You’re smart. You’re educated. You have a resume packed with accomplishments. But you’re not getting ahead.
As an executive coach, I often hear similar frustrations from many of my clients around the world. These leaders are ready to move up in their careers and yet promotions routinely pass them by. When they ask why, they tend to hear, “You just don’t seem to have executive presence.”
What is executive presence? There is no single, agreed-upon definition, though the term generally refers to how you convey confidence and authority through the elements of your physical demeanor, such as voice, the way you dress, mannerisms, and more.
At its most essential level, leadership presence has to do with perception. Fair or not, people’s perceptions of you have currency. They can either help or hinder your career success.
In fact, a study by the Center for Talent Innovation suggests that executive presence counts for 26 percent of what it takes to get ahead in today’s global marketplace.
While what defines executive presence is highly subjective, it does tend to reflect longstanding social and cultural norms, even as standards shift as workplaces become more diverse.
If you’re feeling stalled in your career, working on your executive presence could give you a boost. Here are eight steps to help you do that.
First and foremost, you have to prove yourself as a high performer. This is the foundation. If you don’t have exceptional performance, the rest does not matter.
Nothing creates confidence like competence. If you are a strong performer and strategic thinker, people will be interested in what you have to say. When you speak, focus on the big picture. Communicate strategic ideas. Don’t get bogged down in tactical details.
Show up early for meetings. Sit in the front or the center of the room, not in the back. Learn to raise your hand and speak up often.
Make yourself known. Phrases like, “Can I help you with that project?” should become part of your daily vocabulary. Remember, it’s not “what” you know or “who” you know, but who know of you that could help you advance your career.
Several years ago, I listened to a voicemail I’d recorded before sending it. I was horrified! My voice was high-pitched, I talked much too fast, and I rambled when I should have been succinct. From then on, I made a conscious effort to speak from the diaphragm, lower the ends of my sentences, and slow down.
Analyze your own speaking patterns. If you use subtle or indirect language, your colleagues may misinterpret your message or think you lack self-confidence. So, get to the point quickly. Be as clear and direct as possible, but make sure you are respectful so you don’t come across as rude or aggressive.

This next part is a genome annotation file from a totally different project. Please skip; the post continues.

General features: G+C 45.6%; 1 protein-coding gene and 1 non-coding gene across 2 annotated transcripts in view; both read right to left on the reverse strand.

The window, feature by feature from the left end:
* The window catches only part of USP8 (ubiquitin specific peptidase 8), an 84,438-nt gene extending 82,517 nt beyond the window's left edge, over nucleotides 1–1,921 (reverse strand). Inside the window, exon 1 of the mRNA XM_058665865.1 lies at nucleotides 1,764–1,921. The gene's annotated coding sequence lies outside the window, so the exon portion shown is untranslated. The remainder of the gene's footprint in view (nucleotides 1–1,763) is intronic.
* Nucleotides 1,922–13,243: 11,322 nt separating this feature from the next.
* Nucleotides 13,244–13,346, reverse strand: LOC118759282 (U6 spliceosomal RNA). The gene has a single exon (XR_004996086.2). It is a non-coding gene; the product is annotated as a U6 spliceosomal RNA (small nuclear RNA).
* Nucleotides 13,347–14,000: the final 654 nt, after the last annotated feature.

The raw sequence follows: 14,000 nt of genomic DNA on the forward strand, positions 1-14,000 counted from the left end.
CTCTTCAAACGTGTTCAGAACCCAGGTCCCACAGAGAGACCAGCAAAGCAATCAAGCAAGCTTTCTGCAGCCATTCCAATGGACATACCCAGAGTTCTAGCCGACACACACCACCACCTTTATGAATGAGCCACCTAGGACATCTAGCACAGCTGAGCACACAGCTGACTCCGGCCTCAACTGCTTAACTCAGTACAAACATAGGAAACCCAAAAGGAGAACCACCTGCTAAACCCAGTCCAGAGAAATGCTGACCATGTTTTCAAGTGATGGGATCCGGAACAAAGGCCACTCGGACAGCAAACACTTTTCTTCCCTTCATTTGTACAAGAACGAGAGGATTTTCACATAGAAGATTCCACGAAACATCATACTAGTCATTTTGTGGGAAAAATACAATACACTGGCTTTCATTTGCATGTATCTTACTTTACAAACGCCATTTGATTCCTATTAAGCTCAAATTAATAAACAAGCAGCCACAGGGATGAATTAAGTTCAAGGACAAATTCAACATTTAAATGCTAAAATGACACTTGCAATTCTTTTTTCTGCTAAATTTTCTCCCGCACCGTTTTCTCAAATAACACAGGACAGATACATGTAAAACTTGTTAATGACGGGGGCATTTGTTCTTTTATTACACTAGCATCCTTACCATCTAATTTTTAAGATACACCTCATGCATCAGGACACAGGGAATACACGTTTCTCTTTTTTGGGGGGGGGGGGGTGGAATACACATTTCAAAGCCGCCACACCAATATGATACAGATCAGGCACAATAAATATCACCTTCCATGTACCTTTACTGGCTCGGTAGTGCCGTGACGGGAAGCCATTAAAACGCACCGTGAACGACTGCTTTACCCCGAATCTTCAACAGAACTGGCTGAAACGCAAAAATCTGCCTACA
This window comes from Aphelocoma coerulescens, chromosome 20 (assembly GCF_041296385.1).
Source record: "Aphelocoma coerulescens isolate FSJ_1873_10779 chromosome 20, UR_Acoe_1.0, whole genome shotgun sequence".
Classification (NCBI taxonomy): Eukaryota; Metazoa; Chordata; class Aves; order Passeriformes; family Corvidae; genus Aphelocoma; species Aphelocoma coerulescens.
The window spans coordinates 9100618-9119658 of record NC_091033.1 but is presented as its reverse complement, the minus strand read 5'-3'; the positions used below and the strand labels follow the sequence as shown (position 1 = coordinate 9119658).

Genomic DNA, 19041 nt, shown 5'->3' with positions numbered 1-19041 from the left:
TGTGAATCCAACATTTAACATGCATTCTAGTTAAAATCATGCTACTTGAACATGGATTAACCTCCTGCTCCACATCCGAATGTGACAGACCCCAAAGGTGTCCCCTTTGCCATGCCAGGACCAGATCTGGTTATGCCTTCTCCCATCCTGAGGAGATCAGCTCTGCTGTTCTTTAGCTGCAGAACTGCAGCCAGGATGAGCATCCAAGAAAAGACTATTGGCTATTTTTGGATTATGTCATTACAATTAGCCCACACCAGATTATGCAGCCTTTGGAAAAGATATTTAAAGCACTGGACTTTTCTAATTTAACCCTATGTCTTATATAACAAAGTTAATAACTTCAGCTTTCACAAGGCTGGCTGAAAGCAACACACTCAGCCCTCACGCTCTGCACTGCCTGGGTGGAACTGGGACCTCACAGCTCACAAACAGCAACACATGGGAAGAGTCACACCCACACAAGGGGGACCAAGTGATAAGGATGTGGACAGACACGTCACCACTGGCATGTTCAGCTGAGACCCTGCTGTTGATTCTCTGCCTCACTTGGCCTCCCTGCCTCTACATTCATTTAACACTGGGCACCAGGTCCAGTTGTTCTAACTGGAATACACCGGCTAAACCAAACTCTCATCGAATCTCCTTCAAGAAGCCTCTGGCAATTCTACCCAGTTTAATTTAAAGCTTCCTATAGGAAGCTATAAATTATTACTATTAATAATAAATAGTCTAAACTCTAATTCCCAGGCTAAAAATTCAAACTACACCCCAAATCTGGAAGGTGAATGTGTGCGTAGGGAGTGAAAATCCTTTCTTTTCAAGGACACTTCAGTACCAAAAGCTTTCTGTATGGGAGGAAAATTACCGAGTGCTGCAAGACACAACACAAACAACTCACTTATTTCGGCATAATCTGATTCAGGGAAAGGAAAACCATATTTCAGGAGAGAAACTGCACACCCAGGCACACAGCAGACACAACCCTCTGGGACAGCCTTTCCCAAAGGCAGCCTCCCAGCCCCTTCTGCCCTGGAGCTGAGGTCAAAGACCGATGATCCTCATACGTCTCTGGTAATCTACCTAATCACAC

Cut out filler words such as “like,” “um,” and “okay.” These words diminish the power of your communication. If you have to deliver a presentation, first record yourself, listen to it, and practice again.
One of my clients, Patty, is a successful global business leader. Her company has a “Casual Friday” policy, meaning everyone wears jeans on Fridays. Some people take it further and wear tennis shoes and wrinkled T-shirts with their jeans. Patty does not. She said, “If you pay attention to the managers two levels higher, nobody dresses like that. They still wear dress shoes and even sports coats with their jeans on Fridays. If you want to move up, dress the part.”
As important as dress is body language. Look in the mirror and perform an audit. Do you slouch? Do you look people in the eye, or do you let your gaze wander around the room while you’re talking? Do you fidget, or are you comfortable in stillness? Your body language may be sending the wrong message and weakening your credibility.
Notice how often you complain or use sarcasm to make a point. Your complaints may be justified, but the act of complaining projects powerlessness. You are essentially saying, “Not only is this situation bad, unfair, or intolerable, but I expect someone else to fix it!” If you are the complainer, you aren’t the leader.
If you really want to know how other people perceive you, ask for feedback. Identify three to five people you trust, and ask each of them for two suggestions that can help improve your executive presence. Hear them out without being defensive, correcting them or explaining. Say thank you. Then, carefully consider their suggestions. Once you’ve decided which suggestions will be most helpful, act on them. Every couple of months, follow up with them to track how well you’re doing.
In short time, your executive presence should rise to the level of your intelligence, your qualifications, and your performance. And you may start to reach your leadership potential.